Getting Performance Metrics

Problem

I want to use the new perfmonitor preprocessor to help gather some passive statistics on my network load and sensor loads. How can I do that?

Solution

The perfmonitor preprocessor has to be enabled at Snort compile time to enable all the performance counters.

./configure --enable-perfmonitor -my -other -options

You can have more than one perfmonitor operational in your snort.conf file, but be aware that this causes a noticeable load increase on Snort and possibly on your sensor platform for disk reads/writes as well. Depending on how you invoke Snort, you may find the following scenario useful.

This example will output to the screen every five minutes:

preprocessor perfmonitor: flow console time 300

This will log the raw data to a logfile every 10 minutes instead of outputting to the screen:

preprocessor perfmonitor: flow snortfile time 600

Then run Snort like this example under /bin/sh.

This will send all STDOUT (standard output, the screen) and STDERR (standard error, also usually the screen) to the file console.log. However, remember that this works only under the shell interpreter sh.

sh 

/path/to/snort -c /path/to/snort.conf -i SNIFF_INT -l /path/to/log -z > 

snort_console.log 2>&1

This will create the comma-separated values (CSV) file for you to parse through later with snort-rrd.pl, snortgraph, or other tools to graph the data, while at the same time displaying to a file some nicely formatted statistics every five minutes (time 300 value is seconds) much like this.

# displayed by running snort as in example above 

# with a perfmonitor setting of 

# preprocessor perfmonitor: snortfile perfstats.log console flow 

# time 60 events pktcnt 100

# 

Snort Realtime Performance : Sun Aug XX 00:42:12 2004

--------------------------

Pkts Recv: 1602

Pkts Drop: 0

% Dropped: 0.00%

 

KPkts/Sec: 0.03

Bytes/Pkt: 1052

 

Mbits/Sec: 0.12 (wire)

Mbits/Sec: 0.10 (rebuilt)

Mbits/Sec: 0.22 (total)

 

PatMatch: 171.00%

 

CPU Usage: 0.11% (user) 0.03% (sys) 99.87% (idle)

 

Alerts/Sec : 0.0

Syns/Sec : 0.0

Syn-Acks/Sec : 0.0

New Sessions/Sec: 0.0

Del Sessions/Sec: 0.0

Total Sessions : 3

Max Sessions : 3

Stream Flushes/Sec : 10.2

Stream Faults/Sec : 0

Stream Timeouts : 1

Frag Completes( )s/Sec: 0.0

Frag Inserts( )s/Sec : 0.0

Frag Deletes/Sec : 0.0

Frag Flushes/Sec : 0.0

Frag Timeouts : 0

Frag Faults : 0

 

....more available to the user

There are a several options to the type of data the perfmonitor preprocessor logs. These options will have to be outputted as console or screen data, as seen earlier. Otherwise, the data logged with the file/snortfile keyword is output as CSV-formatted logs written to a logfile for later analysis, as in this example:


1093754532,0.000,0.1,0.0,0.0,1052,171.00,0.0,0.0,0.0,0.0,3,3,10.2,0,1,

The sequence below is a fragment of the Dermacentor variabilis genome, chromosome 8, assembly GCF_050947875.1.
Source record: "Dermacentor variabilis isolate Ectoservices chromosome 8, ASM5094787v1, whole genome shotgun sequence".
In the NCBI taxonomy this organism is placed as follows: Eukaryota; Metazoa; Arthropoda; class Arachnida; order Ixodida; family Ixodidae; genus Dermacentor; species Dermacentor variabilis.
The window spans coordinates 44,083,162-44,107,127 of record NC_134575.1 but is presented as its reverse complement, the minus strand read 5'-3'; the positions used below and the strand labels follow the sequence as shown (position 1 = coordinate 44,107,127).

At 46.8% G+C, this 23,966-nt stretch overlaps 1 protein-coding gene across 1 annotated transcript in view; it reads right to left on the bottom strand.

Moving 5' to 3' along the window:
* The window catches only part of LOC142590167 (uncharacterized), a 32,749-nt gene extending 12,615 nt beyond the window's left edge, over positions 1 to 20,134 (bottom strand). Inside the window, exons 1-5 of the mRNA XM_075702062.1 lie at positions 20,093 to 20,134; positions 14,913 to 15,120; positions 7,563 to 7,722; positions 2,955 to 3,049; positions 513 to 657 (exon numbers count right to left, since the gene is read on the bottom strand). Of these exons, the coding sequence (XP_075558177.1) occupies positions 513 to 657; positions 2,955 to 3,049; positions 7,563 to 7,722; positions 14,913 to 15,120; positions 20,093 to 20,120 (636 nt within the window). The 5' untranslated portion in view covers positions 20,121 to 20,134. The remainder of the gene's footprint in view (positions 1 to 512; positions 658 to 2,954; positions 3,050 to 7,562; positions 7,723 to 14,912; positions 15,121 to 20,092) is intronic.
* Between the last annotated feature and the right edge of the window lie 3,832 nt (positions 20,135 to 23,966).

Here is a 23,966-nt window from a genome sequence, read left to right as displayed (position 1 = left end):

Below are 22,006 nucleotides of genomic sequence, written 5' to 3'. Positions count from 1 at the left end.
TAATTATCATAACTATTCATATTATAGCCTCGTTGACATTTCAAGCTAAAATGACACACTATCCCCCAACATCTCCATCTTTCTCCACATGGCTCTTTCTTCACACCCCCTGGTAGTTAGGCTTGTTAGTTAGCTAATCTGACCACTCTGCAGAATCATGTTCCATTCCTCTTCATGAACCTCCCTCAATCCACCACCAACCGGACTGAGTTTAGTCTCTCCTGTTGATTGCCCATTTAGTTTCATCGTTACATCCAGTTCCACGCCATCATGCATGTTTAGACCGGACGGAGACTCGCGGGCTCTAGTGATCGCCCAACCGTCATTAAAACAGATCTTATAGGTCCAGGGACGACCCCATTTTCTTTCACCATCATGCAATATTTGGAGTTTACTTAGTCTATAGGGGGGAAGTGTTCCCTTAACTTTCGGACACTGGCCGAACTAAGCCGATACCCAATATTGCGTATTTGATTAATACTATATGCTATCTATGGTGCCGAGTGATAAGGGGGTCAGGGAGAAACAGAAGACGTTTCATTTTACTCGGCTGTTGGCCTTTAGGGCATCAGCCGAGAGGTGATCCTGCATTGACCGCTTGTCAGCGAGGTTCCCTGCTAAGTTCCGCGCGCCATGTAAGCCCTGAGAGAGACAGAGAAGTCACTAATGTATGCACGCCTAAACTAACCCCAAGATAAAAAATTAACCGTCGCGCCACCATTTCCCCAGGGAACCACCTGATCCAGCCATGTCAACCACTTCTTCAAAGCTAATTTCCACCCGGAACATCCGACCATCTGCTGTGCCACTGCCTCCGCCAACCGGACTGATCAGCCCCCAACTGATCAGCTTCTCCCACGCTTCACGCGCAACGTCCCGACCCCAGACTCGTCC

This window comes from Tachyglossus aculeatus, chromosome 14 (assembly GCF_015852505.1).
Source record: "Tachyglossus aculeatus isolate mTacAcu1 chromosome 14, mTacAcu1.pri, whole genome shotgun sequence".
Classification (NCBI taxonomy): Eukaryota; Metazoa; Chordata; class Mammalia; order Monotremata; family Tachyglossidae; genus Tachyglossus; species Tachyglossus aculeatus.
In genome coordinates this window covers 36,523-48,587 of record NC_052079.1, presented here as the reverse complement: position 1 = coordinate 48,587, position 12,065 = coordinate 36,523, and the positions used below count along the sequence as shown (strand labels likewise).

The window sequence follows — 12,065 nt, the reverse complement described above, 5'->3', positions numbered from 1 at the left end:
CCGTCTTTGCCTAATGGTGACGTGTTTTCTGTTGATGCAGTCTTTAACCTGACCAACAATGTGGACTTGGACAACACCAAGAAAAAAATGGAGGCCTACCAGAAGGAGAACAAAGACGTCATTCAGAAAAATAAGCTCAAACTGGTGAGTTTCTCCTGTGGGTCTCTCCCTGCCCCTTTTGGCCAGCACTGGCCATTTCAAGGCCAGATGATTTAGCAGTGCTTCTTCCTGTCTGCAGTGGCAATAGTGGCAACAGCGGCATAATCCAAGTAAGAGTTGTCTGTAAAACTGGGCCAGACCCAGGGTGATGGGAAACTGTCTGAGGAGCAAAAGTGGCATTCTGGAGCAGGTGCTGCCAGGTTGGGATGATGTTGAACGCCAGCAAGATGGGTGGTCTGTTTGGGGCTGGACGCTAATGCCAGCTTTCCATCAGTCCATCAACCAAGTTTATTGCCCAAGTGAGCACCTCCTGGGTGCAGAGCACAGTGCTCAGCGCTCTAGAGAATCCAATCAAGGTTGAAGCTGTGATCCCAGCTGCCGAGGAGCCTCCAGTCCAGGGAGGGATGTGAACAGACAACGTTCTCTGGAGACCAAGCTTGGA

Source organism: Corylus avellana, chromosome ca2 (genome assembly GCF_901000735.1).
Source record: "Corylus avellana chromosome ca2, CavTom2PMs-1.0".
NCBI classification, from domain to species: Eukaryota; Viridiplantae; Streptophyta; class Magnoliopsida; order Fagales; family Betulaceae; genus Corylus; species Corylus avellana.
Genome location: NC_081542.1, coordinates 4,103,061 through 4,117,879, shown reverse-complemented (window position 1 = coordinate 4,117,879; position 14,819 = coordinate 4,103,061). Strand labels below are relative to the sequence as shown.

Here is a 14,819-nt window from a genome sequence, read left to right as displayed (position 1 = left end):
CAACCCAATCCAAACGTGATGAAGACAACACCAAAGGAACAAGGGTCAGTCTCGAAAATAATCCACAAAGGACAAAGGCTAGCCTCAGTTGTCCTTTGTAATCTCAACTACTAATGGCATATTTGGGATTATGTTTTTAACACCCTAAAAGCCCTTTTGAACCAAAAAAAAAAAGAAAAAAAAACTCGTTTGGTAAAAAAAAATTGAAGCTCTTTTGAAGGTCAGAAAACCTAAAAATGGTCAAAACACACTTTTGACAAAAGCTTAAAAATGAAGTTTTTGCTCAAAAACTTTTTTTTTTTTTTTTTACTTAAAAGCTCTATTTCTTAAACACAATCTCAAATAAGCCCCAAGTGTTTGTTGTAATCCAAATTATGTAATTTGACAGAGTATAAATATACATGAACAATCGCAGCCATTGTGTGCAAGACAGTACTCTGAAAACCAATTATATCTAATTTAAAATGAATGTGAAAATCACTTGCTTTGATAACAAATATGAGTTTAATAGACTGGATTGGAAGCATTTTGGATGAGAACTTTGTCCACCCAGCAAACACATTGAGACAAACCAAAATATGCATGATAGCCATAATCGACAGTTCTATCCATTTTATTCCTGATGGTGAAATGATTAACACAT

0.0,0.0,0.0,0.0,0,0,0.1,0.0,99.9

1093755035,0.000,0.3,0.0,0.1,919,164.21,2.7,2.7,2.8,2.7,6,12,41.2,0,1,

0.0,0.0,0.0,0.0,0,0,0.2,0.1,99.6

1093755096,0.000,0.1,0.0,0.0,1048,171.03,0.0,0.0,0.0,0.1,3,12,14.0,0,2,

0.0,0.0,0.0,0.0,0,0,0.1,0.0,99.8

1093755180,0.000,0.1,0.0,0.0,749,156.76,1.5,1.5,1.5,1.5,3,7,21.8,0,1,

0.0,0.0,0.0,0.0,0,0,0.2,0.0,99.8

For a quick meaning of this data, you can compile perfstats.c, which comes with the Snort source code, in the contrib directory.

 "gcc -o perfstats.exec perfstats.c"

Then using your newly compiled program, you can get a quick idea of what kind of data is being logged with the preprocessor, as you can see in the following code. The following output is available through the perfstats program.

# Run the program like this to get a quick statistics page 

# The "-q" flag just tells the perfstats program to only display a 

# summary of the information. With no options the perfstats program

# displays the summary information for each line its analyzing then

# the full summary like with "-q" at the bottom. 

 

cat .log | ./perfstats.exec -q 

4 statistics lines read

 

 Mbits/Sec: 0.1 0.0 0.3

 Drop Rate: 0.0000% 0.0000% 0.0000%

 Alerts/Sec: 0.0 0.0 0.0

 K-Pkts/Sec: 0.0 0.0 0.1

 Avg Bytes/Pkt: 942.0 749.0 1052.0

 Pat-Matched: 165.8 156.8 171.0

 Syns/Sec: 1.1 0.0 2.7

 SynAcks/Sec: 1.1 0.0 2.7

 New/Sec: 1.1 0.0 2.8

 Del/Sec: 1.1 0.0 2.7

 Active: 3.8

 Max Active: 15.0

 Flushes/Sec: 21.8 10.2 41.2

 Faults: 0.0

 Timeouts: 1.2

Frag-Completes/Sec: 0.0 0.0 0.0

 Frag-Inserts/Sec: 0.0 0.0 0.0

 Frag-Deletes/Sec: 0.0 0.0 0.0

 Frag-Flushes/Sec: 0.0 0.0 0.0

 Frag-Timeouts: 0.0

 Frag-Faults: 0.0

 Usr: 0.2 0.1 0.2

 Sys: 0.0 0.0 0.1

 Idle: 99.8 99.6 99.9

If you find this type of data useful, the program supports specifying the number of lines to read back out of the logfile. For example, if you are writing to this file every five minutes, run perfstats every hour to get the statistics for the past hour by passing it the -c flag. You could call the following shell script out of a cron job on the sensor to write a status update of the load on the sensor and that portion of the network.

#!/bin/sh 

# 

# Create an hourly report from the sensor

#

# Variables 

# Time or date stamp on the file anyone? This can be useful to